I posted this in a comment thread, but thought that maybe it really deserves a fan post for some additional thoughts. There is a kind of Internet wisdom going around, based it seems on some of the rookie QB successes lately in the NFL, that you just go ahead and start rookies. You let them take their lumps, so the thinking goes, and if they have a bad season you just chalk this up to growing pains.
This guy wanted to find out if 1st year performance for a QB indeed was predictive of success ceilings, so he took every 1st year QB with 200 attempts and grouped them according to an Expected Points metric called NEP. Geno Smith landed in the dreaded Tier 4 Group, the worst, along with his predecessor. See the study for all the quarterbacks in all 4 tiers.
This is what he says about this tier of negative performances:
We could probably call this tier the "I have no business starting in the NFL" tier, but I supposed "Tier 4" works. Essentially, this one’s filled with failures, though, to be fair, not every quarterback in this tier was a top one coming out of school. The only player to win a playoff game out of this group was Mark Sanchez, and, well, we know that story.
The max Passing NEP in Tier 4 was scored by the aforementioned Sanchez, coming in at -68.36. Funny enough, replacement Geno Smith is there right behind him. Either Rex Ryan is horrible at managing quarterbacks, or the Jets are just that bad at picking them through the draft. I’ll go with both.
This isn’t good news for a guy like Smith though. It looks as though, essentially, if a rookie quarterback hits this -68.00 Passing NEP, you can’t really expect much in terms of a future. Though someone like Bruce Gradkowski wasn’t exactly highly touted out of school, half of these players were drafted in the first or second round of the NFL Draft. In other words, these guys weren’t just bums who stayed bums.
If indeed Geno comes to be successful he’ll be bucking a trend that 1st year performances seem to indicate future success (or failure). His conclusion:
This is by no means the end all to grading whether or not a signal-caller will succeed, but it certainly can’t be ignored. For instance, Jets fans should be worried about Geno Smith. The fact that he had such a low Passing NEP total during his first season doesn’t bode well considering how other players with that type of production did over the long run.
The same could almost be said for E.J. Manuel or Mike Glennon. Of course each situation is unique, but given history, quarterbacks who’ve performed the way they did during their rookie season typically have been nothing better than passers who make the playoffs, at most, every once in a while.
The bottom line is that excusing a rookie campaign and saying that a quarterback was "just showing growing pains" may not be valid. That is, unless you want mediocrity for a franchise.
Now, I for one think that there have been indeed extenuating circumstances in Geno's rookie season. We all know them. The breakdown of the OL, RBs and TEs as blockers. The lack of targets. Coming to a new NFL offense, etc, etc, etc. But for those that are of the "Take Lumps" theory, this study might point to something else. Perhaps it isn't just the case of rookie QBs performing poorly because they aren't very good, and then this shows itself in what unfolds. It could also be that once you go through a negative rookie season you can start to become distorted, unless you have something special. Think about Davis Carr here, the guy with the worst rookie season of the bunch. This guy was pretty much ruined, in all likelihood. There are of course historic exceptions. Troy Aikman had a very rough rookie year, but he did possess one of the most accurate arms in NFL history...he had a skill set to really build on. The same could be said, even to a greater degree, about Elway, who was infinitely blessed.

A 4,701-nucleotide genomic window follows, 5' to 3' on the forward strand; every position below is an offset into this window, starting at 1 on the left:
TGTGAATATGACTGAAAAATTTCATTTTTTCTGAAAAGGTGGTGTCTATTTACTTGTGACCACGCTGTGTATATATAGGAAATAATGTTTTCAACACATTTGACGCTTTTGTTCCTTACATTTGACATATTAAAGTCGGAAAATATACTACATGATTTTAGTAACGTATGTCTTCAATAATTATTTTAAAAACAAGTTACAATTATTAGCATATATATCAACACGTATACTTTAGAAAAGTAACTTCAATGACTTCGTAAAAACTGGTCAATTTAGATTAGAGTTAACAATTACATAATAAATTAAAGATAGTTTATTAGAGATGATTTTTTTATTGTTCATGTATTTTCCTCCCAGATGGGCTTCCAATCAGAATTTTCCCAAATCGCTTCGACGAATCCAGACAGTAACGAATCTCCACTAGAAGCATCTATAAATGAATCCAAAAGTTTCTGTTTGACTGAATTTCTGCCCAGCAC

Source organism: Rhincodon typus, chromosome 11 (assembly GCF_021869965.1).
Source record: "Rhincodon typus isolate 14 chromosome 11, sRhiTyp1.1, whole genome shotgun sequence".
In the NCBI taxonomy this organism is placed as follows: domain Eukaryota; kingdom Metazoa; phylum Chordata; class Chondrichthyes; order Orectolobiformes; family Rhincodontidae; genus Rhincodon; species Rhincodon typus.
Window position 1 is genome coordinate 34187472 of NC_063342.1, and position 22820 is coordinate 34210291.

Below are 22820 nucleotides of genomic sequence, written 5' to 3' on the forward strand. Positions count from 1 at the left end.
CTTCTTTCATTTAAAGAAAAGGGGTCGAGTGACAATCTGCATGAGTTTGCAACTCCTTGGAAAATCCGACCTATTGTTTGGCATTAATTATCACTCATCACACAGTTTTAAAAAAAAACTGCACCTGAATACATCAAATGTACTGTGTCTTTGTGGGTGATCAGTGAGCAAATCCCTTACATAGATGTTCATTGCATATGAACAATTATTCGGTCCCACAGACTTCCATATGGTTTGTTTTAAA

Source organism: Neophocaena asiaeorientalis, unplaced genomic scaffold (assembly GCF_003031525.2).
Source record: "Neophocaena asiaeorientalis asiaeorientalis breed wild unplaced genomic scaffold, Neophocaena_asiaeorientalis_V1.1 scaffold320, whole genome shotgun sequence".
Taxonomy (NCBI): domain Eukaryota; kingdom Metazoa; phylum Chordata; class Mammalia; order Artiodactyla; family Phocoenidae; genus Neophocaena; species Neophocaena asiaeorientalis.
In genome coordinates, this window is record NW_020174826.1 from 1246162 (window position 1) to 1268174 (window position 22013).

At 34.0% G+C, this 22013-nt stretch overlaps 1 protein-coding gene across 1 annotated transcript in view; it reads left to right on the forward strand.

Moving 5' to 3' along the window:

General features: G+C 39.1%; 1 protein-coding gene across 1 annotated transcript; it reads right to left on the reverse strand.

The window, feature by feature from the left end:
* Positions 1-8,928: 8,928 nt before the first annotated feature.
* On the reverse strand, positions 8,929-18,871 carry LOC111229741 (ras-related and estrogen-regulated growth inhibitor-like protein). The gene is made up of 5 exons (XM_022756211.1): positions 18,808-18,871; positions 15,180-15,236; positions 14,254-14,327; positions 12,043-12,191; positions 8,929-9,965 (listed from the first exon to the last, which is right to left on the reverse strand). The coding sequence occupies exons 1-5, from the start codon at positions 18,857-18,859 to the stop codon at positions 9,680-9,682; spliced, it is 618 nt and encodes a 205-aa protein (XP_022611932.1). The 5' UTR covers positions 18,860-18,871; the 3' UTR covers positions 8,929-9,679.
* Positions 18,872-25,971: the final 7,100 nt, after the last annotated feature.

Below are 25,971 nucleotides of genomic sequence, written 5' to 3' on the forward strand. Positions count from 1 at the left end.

Geno finds himself statistically in very bad company. And while there are excuses, there probably were excuses for a lot of these guys (including Mark Sanchez). Bad rookie seasons can mean a lot of things. It can mean you just don't have the talent. But it could also mean that you are taking a beating that is going to limit you, or that the franchise just inherently doesn't know how to manage young QBs. It does suggest, in a limited view, that if Geno ends up becoming a playoff regular he will be breaking a trend.
Personally I don't think it a good thing for a young QB to just take his lumps. Bad habits can be developed, and confidence is an important quantity.
I think that what really goes against the "take his lumps" thinking is that while it seems likely that many good QBs have been ruined, or at least distorted by early failure, it would appear much less likely that good QBs have been ruined by sitting. We are beyond that now, with Geno going through a poor rookie year. It remains to be seen if he can do what no other tier 4 QB has been able to do.
And while I am of the party that thinks that Geno had a bad hand dealt to him, any Geno supporter will have to answer to the reality that during that 3 game stretch he performed pretty much worse than any QB in NFL history (there are only a few footnote exceptions). Yes, your OL falls apart. Yes, your favorite receiver is out. But we are talking about NFL history, a history filled with adverse circumstances. Yet still all those assailed QBs didn't reach the extended depths of ineptitude that Geno did. During those 3 games Geno just couldn't make the small plays, the mental adjustments, to keep "bad" from becoming "historically bad". And that is troubling. One could argue that that very low floor is what ended up pushing Geno into tier 4, and that floor may be the thing that keeps him from becoming a playoff QB in the end.